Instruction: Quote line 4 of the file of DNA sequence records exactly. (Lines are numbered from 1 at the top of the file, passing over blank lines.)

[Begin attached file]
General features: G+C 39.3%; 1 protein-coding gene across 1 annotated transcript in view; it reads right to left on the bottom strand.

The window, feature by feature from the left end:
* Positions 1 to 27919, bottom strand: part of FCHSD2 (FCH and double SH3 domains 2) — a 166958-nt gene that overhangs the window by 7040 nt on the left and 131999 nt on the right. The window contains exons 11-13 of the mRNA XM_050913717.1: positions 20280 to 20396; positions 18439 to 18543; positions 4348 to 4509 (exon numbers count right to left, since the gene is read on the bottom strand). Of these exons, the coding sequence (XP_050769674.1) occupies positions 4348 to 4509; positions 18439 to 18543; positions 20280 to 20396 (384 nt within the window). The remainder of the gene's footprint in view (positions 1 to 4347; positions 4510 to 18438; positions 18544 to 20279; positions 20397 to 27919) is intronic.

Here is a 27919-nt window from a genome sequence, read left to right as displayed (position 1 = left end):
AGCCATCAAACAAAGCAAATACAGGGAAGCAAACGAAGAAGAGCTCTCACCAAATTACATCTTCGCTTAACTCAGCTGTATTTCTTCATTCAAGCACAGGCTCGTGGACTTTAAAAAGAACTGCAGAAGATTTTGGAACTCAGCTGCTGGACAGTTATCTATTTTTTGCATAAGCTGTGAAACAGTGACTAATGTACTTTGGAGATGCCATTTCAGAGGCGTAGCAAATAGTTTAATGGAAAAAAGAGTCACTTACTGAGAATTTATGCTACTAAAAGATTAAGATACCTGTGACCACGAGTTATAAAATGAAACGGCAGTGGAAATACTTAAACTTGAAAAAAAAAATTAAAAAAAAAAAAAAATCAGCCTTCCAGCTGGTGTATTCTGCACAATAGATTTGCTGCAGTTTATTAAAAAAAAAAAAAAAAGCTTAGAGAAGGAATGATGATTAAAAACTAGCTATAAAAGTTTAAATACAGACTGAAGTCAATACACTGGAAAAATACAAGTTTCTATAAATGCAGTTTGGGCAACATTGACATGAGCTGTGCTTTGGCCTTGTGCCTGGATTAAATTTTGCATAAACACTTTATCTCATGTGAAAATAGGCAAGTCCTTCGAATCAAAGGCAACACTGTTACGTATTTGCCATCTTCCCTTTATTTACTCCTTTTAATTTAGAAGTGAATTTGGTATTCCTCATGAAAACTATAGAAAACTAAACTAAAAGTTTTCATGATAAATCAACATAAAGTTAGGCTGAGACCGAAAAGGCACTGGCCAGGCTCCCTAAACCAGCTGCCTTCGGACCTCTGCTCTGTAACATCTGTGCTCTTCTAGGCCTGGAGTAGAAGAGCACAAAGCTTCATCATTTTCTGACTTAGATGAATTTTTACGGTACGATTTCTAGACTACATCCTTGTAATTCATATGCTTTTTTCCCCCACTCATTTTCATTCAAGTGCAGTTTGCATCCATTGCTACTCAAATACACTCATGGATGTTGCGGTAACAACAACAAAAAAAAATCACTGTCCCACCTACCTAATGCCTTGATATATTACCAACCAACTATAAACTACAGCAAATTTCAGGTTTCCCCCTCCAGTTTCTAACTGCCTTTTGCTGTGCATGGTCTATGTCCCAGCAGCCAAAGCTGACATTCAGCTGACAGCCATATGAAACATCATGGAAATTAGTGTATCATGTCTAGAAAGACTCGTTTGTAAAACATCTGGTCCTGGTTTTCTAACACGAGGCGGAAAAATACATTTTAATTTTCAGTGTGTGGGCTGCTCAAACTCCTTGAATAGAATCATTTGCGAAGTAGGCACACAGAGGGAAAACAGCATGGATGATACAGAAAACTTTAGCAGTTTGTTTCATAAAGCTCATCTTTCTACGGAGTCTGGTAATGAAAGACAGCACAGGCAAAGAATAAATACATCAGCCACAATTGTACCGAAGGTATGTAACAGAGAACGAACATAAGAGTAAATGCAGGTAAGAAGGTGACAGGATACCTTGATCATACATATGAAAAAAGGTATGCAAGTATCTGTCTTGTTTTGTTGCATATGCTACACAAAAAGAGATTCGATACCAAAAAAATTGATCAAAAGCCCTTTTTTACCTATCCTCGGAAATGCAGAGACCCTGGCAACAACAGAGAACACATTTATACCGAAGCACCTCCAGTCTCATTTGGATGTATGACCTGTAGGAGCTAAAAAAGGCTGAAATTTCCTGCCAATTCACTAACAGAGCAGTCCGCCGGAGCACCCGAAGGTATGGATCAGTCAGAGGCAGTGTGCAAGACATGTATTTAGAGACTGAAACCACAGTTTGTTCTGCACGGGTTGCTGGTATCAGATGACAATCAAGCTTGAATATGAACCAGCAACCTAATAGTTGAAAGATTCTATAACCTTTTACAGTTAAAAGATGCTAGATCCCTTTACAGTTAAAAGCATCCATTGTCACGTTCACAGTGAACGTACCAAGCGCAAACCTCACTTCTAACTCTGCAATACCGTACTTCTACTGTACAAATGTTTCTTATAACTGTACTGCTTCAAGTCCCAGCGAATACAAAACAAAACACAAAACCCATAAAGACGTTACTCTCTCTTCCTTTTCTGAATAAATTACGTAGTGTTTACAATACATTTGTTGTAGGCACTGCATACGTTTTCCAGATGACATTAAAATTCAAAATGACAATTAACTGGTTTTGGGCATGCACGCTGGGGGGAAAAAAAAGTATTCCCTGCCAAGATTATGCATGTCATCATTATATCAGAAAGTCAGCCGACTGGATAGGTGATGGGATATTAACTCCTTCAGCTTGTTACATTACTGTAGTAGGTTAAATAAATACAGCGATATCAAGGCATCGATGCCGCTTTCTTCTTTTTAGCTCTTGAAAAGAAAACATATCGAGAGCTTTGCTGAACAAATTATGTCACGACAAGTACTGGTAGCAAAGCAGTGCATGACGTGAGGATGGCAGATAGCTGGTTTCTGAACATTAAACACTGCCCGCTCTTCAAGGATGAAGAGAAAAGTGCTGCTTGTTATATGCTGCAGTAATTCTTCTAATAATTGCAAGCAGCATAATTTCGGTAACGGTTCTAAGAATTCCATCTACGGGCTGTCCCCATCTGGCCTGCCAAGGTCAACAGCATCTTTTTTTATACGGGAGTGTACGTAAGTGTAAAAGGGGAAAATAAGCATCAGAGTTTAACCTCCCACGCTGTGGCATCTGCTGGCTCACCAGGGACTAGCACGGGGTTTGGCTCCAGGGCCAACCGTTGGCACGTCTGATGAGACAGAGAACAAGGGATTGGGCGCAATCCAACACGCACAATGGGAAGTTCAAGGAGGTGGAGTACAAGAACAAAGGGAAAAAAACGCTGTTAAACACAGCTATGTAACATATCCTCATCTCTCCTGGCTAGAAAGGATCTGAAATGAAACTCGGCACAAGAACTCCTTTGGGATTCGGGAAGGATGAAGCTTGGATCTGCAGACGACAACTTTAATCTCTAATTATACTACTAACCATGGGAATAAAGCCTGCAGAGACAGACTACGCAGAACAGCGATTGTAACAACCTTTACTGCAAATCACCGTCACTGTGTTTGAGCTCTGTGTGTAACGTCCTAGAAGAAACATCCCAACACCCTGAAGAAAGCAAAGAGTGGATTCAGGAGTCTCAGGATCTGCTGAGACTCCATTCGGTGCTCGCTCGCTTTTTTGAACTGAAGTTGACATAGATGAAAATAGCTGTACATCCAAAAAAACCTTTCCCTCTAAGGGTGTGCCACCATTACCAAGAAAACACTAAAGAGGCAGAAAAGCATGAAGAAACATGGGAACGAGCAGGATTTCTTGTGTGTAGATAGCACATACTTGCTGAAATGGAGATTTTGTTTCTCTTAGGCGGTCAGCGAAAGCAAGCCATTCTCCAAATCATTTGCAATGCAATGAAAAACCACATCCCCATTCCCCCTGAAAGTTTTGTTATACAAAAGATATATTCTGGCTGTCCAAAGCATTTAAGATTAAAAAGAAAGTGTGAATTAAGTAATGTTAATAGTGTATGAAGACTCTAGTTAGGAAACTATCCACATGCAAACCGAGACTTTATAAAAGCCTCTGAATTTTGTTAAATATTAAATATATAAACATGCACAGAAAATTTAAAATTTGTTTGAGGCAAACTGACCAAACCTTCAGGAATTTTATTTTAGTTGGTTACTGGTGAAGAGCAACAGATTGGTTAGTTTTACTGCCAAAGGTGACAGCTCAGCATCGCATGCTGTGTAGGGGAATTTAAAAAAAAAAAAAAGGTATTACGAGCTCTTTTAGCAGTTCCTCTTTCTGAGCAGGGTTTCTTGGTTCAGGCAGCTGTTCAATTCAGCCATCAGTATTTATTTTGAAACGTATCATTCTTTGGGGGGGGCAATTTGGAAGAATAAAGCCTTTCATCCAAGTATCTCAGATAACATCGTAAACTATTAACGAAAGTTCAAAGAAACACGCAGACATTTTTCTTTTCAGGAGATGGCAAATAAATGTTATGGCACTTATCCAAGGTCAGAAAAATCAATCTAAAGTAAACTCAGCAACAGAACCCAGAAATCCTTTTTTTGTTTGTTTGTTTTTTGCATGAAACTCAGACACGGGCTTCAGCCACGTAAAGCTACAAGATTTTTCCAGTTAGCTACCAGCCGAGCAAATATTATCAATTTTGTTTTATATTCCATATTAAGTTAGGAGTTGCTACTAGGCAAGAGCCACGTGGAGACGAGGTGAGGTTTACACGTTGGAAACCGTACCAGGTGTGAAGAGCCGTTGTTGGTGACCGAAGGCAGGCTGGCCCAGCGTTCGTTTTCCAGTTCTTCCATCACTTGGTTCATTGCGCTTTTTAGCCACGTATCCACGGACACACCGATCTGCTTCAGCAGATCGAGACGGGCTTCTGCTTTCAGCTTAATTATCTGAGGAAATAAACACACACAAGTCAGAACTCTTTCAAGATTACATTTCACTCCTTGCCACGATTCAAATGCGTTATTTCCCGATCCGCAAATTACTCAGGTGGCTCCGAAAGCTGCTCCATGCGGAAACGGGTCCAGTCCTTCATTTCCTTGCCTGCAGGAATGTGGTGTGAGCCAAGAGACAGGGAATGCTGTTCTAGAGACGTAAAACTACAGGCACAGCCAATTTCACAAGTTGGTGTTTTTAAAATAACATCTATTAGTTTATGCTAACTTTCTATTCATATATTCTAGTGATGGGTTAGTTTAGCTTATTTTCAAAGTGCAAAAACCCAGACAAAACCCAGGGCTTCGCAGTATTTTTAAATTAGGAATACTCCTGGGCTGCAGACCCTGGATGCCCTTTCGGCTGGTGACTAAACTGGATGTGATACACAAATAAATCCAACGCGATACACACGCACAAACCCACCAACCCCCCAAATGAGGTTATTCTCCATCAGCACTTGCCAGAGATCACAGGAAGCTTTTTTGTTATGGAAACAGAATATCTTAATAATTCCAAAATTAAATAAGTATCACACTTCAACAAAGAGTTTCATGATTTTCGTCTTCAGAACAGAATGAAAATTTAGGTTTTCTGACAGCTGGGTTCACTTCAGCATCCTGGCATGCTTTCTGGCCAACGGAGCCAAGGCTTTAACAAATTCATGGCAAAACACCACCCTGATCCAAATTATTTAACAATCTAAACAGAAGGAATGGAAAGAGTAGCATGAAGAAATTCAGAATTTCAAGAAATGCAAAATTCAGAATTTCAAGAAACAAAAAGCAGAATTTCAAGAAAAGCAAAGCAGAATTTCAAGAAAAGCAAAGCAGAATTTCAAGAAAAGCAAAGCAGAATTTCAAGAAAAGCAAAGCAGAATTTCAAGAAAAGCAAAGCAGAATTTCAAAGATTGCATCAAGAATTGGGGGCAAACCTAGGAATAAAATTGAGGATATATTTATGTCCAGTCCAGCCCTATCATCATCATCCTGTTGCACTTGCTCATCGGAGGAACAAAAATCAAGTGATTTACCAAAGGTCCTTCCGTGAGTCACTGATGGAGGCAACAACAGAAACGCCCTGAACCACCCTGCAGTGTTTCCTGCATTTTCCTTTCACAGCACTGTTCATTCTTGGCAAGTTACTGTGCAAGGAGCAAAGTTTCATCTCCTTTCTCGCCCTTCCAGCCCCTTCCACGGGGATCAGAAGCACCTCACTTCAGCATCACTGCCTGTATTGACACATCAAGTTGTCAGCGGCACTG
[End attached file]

Here is a 27919-nt window from a genome sequence, read left to right as displayed (position 1 = left end):